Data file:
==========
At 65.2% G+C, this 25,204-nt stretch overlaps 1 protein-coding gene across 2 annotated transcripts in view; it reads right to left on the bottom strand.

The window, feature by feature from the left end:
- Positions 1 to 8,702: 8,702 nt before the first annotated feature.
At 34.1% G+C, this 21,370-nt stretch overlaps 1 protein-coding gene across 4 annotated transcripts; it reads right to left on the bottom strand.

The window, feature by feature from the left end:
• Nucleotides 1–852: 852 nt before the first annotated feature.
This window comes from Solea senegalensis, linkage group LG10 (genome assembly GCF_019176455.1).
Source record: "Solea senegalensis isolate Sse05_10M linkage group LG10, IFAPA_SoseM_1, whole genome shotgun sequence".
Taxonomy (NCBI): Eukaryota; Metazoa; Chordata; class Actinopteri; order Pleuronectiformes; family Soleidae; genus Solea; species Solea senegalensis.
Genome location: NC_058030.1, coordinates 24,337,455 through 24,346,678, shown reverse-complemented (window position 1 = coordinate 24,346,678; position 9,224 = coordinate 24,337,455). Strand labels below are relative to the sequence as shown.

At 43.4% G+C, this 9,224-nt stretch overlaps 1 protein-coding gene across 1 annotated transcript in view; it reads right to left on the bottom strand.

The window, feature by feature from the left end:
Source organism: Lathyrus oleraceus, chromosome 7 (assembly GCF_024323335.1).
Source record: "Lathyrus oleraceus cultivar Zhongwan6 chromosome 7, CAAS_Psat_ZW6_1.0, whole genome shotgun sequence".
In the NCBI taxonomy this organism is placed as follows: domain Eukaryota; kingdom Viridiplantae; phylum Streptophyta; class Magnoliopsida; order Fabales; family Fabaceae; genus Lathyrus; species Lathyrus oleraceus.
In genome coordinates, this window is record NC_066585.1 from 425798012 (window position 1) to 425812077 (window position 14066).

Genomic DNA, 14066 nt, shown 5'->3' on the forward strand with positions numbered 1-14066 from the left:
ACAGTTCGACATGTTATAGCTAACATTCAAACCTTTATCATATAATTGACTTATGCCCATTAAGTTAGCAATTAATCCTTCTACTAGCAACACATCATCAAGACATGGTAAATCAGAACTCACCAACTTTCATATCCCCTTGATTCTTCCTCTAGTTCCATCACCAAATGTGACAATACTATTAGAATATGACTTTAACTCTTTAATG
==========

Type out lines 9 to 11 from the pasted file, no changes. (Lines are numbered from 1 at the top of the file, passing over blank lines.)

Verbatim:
Taxonomy (NCBI): Eukaryota; Metazoa; Chordata; class Actinopteri; order Pleuronectiformes; family Soleidae; genus Solea; species Solea senegalensis.
Genome location: NC_058030.1, coordinates 24,337,455 through 24,346,678, shown reverse-complemented (window position 1 = coordinate 24,346,678; position 9,224 = coordinate 24,337,455). Strand labels below are relative to the sequence as shown.

At 43.4% G+C, this 9,224-nt stretch overlaps 1 protein-coding gene across 1 annotated transcript in view; it reads right to left on the bottom strand.